The Economics of Martha Stewart Living

BusinessWeek recently reported on the creative product-placement deals that daytime TV shows employ. The highlight of the article is Martha Stewart — the self-described “most trusted guide to stylish living” — discussing with pure candor her capitalizing ways: “I like to inform people about good things.”

Stewart’s syndicated NBC show, which airs daily at 4 PM, is currently lagging in the ratings and can only charge advertisers about $10,000 for a 30-second spot, as opposed to $18,000 for The View or a staggering $100,000 for Oprah. But if an advertiser spends at least $250,000 total on ads during a season, the money also buys a special “branded segment” on the show, along with mentions in Stewart’s magazine and radio broadcast.

It seems the idea is working: airtime for Martha Stewart Living is sold out through the 2007-08 season. Latecomers or advertisers who don’t want to invest the full $250,000 can also buy a “one-time in-show oral mention with product close-up,” as BusinessWeek calls it, for $100,000, while a two-minute segment that “works in an advertiser’s talking points” starts at $250,000.

It would be interesting to see what Stewart’s fans think of the system. Do they enjoy her product “suggestions” and appreciate her candor? Or might the product placements have something to do with her lag in the ratings?

Leave A Comment

Comments are moderated and generally will be posted if they are on-topic and not abusive.

 

COMMENTS: 14

View All Comments »
  1. wk633 says:

    I remember a David Letterman many years ago when they tried to get him to endorse a product as they went to commercial. Letterman did it, but with a great deal of obvious disdain. I think he even took to putting the product in the hands of a cardboard cutout of himself. They (I think it was still NBC) canned the idea pretty quickly. Too bad not everyone on TV has the integrity to separate the ads from the content.

    Thumb up 0 Thumb down 0
  2. wk633 says:

    I remember a David Letterman many years ago when they tried to get him to endorse a product as they went to commercial. Letterman did it, but with a great deal of obvious disdain. I think he even took to putting the product in the hands of a cardboard cutout of himself. They (I think it was still NBC) canned the idea pretty quickly. Too bad not everyone on TV has the integrity to separate the ads from the content.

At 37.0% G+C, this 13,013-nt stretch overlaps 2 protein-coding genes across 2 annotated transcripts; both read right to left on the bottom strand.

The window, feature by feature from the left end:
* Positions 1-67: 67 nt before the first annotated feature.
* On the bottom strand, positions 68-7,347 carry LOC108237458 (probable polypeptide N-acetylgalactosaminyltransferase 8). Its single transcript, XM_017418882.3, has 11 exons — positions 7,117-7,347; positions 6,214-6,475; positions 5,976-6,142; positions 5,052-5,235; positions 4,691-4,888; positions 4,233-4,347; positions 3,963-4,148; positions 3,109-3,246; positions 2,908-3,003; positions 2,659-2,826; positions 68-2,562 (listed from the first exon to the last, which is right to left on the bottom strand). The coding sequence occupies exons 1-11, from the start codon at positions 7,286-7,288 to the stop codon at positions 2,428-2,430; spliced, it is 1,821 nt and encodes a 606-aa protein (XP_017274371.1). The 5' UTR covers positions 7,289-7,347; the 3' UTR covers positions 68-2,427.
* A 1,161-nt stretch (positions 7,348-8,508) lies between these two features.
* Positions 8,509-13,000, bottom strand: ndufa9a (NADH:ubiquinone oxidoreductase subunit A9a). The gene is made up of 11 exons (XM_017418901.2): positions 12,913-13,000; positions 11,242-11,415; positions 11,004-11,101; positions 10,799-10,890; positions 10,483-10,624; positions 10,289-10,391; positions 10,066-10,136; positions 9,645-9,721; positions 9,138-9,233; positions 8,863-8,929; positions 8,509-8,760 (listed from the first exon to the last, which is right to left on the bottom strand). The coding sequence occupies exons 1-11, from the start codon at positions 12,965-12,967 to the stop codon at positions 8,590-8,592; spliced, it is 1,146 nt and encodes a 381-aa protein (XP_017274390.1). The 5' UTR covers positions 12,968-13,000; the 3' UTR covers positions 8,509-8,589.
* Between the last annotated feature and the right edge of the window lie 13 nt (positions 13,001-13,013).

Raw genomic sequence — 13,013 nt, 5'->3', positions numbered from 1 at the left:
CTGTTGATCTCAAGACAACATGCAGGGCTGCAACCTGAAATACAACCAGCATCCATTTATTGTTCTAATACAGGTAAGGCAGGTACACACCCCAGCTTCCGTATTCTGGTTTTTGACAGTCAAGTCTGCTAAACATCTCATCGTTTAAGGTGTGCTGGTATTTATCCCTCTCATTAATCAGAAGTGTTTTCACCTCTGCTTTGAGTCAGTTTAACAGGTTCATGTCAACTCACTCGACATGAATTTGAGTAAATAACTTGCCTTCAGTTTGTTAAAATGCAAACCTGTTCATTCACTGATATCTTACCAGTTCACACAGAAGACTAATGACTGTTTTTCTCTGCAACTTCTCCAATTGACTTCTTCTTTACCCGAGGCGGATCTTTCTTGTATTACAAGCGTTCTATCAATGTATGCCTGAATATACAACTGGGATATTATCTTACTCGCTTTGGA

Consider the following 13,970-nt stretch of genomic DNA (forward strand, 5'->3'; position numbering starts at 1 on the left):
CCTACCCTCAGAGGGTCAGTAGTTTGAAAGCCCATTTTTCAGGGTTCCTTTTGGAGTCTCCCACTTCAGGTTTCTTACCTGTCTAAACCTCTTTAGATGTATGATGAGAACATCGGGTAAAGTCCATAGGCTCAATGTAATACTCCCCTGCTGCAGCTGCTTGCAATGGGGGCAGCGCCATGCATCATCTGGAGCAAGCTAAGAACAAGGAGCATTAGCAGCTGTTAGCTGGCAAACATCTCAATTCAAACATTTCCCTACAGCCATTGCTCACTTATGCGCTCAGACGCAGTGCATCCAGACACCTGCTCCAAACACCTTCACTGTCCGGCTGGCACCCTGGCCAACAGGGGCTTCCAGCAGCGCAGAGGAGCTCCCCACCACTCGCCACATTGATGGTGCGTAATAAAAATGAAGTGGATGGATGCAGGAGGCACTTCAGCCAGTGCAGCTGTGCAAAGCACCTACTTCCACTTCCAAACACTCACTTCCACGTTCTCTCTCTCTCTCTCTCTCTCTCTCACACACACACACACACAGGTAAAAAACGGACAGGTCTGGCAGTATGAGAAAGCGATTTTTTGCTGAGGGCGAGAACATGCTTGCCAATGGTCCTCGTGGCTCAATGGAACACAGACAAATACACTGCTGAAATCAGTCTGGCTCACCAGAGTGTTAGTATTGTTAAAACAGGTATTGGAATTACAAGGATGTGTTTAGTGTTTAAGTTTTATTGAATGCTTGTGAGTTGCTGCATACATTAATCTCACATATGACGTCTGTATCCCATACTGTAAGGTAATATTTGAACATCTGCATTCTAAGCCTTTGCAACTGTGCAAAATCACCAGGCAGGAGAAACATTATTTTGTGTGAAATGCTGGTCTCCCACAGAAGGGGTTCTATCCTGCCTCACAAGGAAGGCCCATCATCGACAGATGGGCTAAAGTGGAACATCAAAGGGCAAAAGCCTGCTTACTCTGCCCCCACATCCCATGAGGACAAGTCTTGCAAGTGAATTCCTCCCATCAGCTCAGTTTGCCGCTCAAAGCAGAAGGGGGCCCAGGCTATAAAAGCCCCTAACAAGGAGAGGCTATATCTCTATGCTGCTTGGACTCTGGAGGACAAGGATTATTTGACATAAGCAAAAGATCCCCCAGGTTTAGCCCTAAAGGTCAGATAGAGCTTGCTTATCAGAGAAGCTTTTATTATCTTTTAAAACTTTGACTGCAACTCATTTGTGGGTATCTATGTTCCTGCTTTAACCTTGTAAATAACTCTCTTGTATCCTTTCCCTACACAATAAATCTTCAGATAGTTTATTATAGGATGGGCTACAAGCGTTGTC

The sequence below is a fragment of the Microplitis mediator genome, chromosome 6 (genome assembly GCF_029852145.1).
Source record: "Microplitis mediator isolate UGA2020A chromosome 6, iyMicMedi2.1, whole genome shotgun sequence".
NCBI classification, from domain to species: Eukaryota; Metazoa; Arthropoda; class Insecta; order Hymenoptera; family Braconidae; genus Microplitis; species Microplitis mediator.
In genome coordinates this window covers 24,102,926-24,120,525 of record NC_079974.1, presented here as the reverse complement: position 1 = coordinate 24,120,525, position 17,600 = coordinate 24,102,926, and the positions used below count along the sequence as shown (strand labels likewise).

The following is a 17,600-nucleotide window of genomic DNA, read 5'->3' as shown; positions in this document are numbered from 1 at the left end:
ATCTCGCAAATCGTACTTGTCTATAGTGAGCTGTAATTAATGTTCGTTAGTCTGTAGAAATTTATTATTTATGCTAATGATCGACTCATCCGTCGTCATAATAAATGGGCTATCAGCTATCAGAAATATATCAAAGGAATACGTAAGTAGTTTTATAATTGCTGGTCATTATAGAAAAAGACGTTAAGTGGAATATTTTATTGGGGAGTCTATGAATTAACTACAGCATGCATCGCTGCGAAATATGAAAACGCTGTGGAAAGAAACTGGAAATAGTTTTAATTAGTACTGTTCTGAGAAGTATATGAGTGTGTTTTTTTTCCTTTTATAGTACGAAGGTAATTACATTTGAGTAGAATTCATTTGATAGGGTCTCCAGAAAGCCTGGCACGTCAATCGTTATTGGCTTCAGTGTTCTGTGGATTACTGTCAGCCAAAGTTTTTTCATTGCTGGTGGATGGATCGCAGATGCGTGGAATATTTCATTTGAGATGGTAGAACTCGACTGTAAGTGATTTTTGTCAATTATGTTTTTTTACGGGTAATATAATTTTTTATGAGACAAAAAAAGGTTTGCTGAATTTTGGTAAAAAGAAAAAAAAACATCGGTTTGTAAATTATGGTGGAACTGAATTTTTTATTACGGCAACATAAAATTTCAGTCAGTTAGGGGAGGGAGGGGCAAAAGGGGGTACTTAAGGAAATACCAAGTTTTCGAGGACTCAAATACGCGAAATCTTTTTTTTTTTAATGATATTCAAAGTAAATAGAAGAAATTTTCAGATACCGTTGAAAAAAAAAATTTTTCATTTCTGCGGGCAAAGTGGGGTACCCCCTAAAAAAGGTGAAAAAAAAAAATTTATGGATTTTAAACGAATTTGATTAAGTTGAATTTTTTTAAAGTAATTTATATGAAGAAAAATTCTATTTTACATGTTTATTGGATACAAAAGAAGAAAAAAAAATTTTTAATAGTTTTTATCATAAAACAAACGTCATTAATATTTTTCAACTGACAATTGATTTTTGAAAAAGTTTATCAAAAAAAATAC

Thumb up 0 Thumb down 0
  3. Raymond says:

    Integrity is what you do when no one is looking; I see no lack of it in the above. She sells a lifestye, lifestyles come with supporting products; it’s no more than I would expect. Bear in mind that she has never disguised the nature of her activities.

    Thumb up 0 Thumb down 0
  4. Raymond says:

    Integrity is what you do when no one is looking; I see no lack of it in the above. She sells a lifestye, lifestyles come with supporting products; it’s no more than I would expect. Bear in mind that she has never disguised the nature of her activities.

    Thumb up 0 Thumb down 0
  5. lintman says:

    >”Bear in mind that she has never disguised the nature of her activities.”

    I disagree, unless all the “branded segments” and mentions are *plainly* apparent as paid advertising.

    I’m not a MS fan and have rarely seen her show, but if I randomly came across her show on TV, and watched for a while, during which she says how *wonderful* some product is for whatever she’s doing, my expectation would have been that she really did think highly of the product for that activity, rather than that she was paid to say that or that she chose that activity specifically to highlight that product. To me, that’s rather sleazy and misleading.

    But if, say, the “branded segments” actually were present as “brought to you by Product X”, and then she praises the product, that’s fine. It doesn’t need to be that explicit, but it should be apparent.

    Maybe I’m naive, but when an authority on something expresses information and and opinion on something within their domain on their own TV/radio show or magazine designed to provide just such type of information and opinion, I expect it to be honest and not up for the highest bidder. If I can’t trust the content to be honest and unbiased, I might as well watch infomercials.

    Thumb up 0 Thumb down 0
  6. lintman says:

    >”Bear in mind that she has never disguised the nature of her activities.”

    I disagree, unless all the “branded segments” and mentions are *plainly* apparent as paid advertising.

    I’m not a MS fan and have rarely seen her show, but if I randomly came across her show on TV, and watched for a while, during which she says how *wonderful* some product is for whatever she’s doing, my expectation would have been that she really did think highly of the product for that activity, rather than that she was paid to say that or that she chose that activity specifically to highlight that product. To me, that’s rather sleazy and misleading.

    But if, say, the “branded segments” actually were present as “brought to you by Product X”, and then she praises the product, that’s fine. It doesn’t need to be that explicit, but it should be apparent.

    Maybe I’m naive, but when an authority on something expresses information and and opinion on something within their domain on their own TV/radio show or magazine designed to provide just such type of information and opinion, I expect it to be honest and not up for the highest bidder. If I can’t trust the content to be honest and unbiased, I might as well watch infomercials.

    Thumb up 0 Thumb down 0
  7. frankenduf says:

    lintman- Martha Stewart “sleazy and misleading”?- what’s next, u wanna throw her in jail?

    Thumb up 0 Thumb down 0
  8. frankenduf says:

    lintman- Martha Stewart “sleazy and misleading”?- what’s next, u wanna throw her in jail?

    Thumb up 0 Thumb down 0